How doctors in Spain are freezing tumours at -40ºC to rid patients of cancer while avoiding surgery

A HOSPITAL in Spain is making use of a new method for treating tumours, in particular for cancer patients who cannot risk surgery due to factors such as age or underlying health conditions. 

Percutaneous cryoablation uses special needles to target tumours, freezing the cancerous cells to a temperature as low as -40ºC and thus destroying them. 

The breast cancer unit at the Vinalopo University Hospital, in south Alicante province, has incorporated the treatment, according to a press release, and has already used it to eliminate cancerous tissue in a patient. 

The tumour was frozen to a temperature of -20ºC using liquid nitrogen inserted via a special needle, avoiding the need for a mastectomy.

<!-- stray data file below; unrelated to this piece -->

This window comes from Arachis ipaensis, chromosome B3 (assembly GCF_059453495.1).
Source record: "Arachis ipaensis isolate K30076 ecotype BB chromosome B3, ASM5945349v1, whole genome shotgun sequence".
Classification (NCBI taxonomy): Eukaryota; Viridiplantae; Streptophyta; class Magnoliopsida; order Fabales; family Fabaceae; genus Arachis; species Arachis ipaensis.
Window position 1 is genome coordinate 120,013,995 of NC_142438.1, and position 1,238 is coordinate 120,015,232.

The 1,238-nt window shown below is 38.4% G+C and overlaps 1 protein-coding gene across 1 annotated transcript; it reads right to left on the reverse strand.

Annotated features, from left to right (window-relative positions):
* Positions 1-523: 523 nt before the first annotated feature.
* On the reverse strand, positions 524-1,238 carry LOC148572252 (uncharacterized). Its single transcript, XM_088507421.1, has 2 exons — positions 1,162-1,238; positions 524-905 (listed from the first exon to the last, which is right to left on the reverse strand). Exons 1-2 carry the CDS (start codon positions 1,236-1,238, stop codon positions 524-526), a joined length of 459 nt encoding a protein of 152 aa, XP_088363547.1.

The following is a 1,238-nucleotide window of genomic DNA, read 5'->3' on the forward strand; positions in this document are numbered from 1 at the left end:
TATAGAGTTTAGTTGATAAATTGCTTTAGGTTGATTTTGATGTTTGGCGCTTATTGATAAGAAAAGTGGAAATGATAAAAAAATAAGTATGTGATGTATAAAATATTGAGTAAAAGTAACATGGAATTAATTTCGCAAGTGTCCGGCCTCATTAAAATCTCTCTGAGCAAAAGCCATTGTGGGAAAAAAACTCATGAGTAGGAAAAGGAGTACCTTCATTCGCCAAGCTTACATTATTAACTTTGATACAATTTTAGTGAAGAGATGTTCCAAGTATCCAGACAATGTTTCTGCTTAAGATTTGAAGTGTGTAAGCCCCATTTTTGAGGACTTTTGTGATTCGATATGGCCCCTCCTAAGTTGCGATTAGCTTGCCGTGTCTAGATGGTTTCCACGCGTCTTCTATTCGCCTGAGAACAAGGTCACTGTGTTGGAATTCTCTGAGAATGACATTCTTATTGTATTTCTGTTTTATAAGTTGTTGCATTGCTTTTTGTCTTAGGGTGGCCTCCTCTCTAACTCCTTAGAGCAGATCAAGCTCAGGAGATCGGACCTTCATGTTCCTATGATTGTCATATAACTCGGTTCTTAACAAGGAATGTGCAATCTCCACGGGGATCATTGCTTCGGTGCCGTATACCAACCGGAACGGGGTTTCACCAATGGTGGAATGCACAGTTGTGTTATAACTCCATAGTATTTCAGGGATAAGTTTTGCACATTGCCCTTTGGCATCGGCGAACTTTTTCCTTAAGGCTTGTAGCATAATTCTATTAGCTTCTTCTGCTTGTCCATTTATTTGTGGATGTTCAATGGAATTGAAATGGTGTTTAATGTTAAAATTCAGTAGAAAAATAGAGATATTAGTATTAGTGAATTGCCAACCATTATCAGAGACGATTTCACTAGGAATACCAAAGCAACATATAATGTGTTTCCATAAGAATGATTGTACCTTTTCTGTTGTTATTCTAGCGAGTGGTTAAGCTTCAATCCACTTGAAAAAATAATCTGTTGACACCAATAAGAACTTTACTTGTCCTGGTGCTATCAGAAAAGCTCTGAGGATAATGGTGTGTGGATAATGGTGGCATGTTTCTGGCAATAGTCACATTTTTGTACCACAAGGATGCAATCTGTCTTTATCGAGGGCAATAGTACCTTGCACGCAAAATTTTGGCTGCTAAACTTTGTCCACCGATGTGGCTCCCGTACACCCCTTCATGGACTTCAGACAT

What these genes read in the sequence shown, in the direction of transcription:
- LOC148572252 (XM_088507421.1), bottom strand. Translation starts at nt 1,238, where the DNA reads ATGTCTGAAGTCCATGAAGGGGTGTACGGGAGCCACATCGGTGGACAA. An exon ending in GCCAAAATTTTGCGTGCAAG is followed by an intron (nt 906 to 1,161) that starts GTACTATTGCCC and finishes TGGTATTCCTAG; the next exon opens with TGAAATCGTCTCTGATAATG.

Read more: Health alert: Cancer-causing chemical is found in batches of a moisturising cream in Spain as customers are urged to throw it away

Alicante hospital freezing tumours
An Alicante hospital is now freezing tumours to avoid surgery. Credit: Vinalopo University Hospital

Medical teams use ultrasound scans to locate the tumours, and the process can be carried out without general anaesthetic and avoiding the need for the patient to stay overnight in the hospital. 

“If [the patient] has hormone receptors in the tumour, they start hormone therapy treatment and, as soon as the response is evaluated, a decision is made as to whether cryoablation is necessary,” explains Lucía Hernández, head of breast radiodiagnosis at the Vinalopó Hospital.

“If the response is not positive or if they do not have hormone receptors, the technique is considered,” she adds.

The hospital also pointed to the importance of early diagnosis when it comes to breast cancers, so that different treatment options can be considered that will not only improve the prognosis, but also avoid potentially unnecessary surgeries. 

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